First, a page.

I’m just back from a wonderful 1.5 weeks at Port Macquarie – a beautiful coastal town 4 hours’ drive north of Sydney. I’ve visited this region of New South Wales many times throughout my life (my dad grew up in the area) and it’s a place with significance for my sketching. I started my first sketchbook here and I had a fun two-week trip just after leaving my full-time job as an architect.
When I visit ‘Port’ I normally bring with me an A4 Moleskine sketchbook and my intention is to have a relaxing time – just do a handful of sketches whenever I feel in the mood. But this time I wanted to be more focused on sketching and maybe do a little more exploring of the local area (rather than simply visit the beaches). I was wanting to sketch ‘non-stop’ (in the style of a big oversea trip) so I decided to ‘downgrade’ my sketchbook (a 9×6″ Alpha book) in order to free myself. I hoped that the smaller size and less-precious paper would encourage me to take more risks.
I’ve been having a great time going through Watercolour On Location again and thinking about composition and values etc. But for this trip, I wanted just to ‘go for it’ without any thought on design beforehand. I also wanted to continue to experiment with adding coloured pencils and markers (GoldFaber Aqua markers by Faber Castell) to my usual ink and wash sketching. Why? Well, for me mixed media = more fun! 🙂
Alpha sketchbooks are my favourite books for everyday sketching but I’ve been disappointed in the past when I used them for travel sketching. I normally use books with watercolour paper when I travel in order to get the best results, so I was interested to see if I would be happy using Alpha. (Spoiler alert: I loved it and this book is a contender for my favourite sketchbook ever! But more about that in coming articles.)
So a big theme of my trip was thinking about the impact of sketchbook choice on my sketching output.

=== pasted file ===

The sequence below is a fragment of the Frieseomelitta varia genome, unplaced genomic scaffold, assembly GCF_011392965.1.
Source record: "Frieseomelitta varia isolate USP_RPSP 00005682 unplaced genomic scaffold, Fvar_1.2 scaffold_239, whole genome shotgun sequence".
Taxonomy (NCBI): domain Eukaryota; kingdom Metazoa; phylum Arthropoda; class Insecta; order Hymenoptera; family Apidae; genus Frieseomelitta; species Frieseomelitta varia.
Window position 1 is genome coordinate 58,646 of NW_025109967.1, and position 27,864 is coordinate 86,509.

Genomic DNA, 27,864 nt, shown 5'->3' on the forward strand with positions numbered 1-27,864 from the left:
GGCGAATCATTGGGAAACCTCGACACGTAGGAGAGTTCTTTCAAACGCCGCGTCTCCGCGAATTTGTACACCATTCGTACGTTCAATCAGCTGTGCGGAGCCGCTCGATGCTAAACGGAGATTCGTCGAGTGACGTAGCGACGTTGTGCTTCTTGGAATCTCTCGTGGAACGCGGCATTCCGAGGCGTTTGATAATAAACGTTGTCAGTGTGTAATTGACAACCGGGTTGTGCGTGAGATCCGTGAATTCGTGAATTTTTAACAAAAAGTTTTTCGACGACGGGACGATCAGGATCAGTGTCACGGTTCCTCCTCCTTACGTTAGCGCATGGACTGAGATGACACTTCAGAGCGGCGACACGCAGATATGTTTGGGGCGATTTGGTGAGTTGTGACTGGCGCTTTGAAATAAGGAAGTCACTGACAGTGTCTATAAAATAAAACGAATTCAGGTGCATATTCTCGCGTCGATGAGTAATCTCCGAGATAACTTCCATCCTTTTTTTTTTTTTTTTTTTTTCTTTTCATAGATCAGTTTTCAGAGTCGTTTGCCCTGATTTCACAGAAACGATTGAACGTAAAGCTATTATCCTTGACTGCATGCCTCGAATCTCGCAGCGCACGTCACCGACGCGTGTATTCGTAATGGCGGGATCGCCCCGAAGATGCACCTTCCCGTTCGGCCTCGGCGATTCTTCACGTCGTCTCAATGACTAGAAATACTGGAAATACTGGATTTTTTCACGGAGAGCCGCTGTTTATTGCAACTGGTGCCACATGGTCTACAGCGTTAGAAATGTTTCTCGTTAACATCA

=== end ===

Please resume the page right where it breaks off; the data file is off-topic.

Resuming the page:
But in terms of specific sketching goals I had three
- to sketch freely
- to experiment
- to go for it and not to put any pressure on myself to produce good work.
I often find that the first few days of a trip are crucial for setting the pace and therefore I wanted to start strong. So that is what I’m sharing with you today.
- a quick coffee sketch,
- realising that I hadn’t installed Photoshop on my laptop (it recently died and had to be wiped clean) and then,
- just before driving off, realising that I hadn’t packed my empty teabags or milk jug
- a ticket from the cafe at Bulahdelah.
I was already thinking to myself that if I was using an A4 Moleskine I wouldn’t have bothered sketching these last items – a bit of a waste of good paper?
My usual spot to sit (the picnic tables by the river) was occupied but I managed to find a bench nearby to sit and sip my coffee. I looked up and saw a big fish (on my last trip I sketched the Big Kookaburra) partly hiding in the bushes. So sticking to my goal of just ‘going for it’ I started sketching. I could also see the side of the local pub so I did a quick second sketch.
In both of these sketches, I felt really contained by the smaller book and asked myself: ‘Did I make a mistake? should I have used a bigger book?’
I found a cafe that was closing in 30-40 minutes so I started madly sketching the view down the main street and then my order. I rarely order burgers but as the note on the page says, I chose the Comboyne Vego Burger because of the name (Comboyne is a local town that I was hoping to visit) and because it would be easy to draw (simple shapes).
I felt a little out of practice drawing street views so it was good to do this one without taking it too seriously. The cars are in the wrong spot so I wrote a note to myself “Nail eyeline!”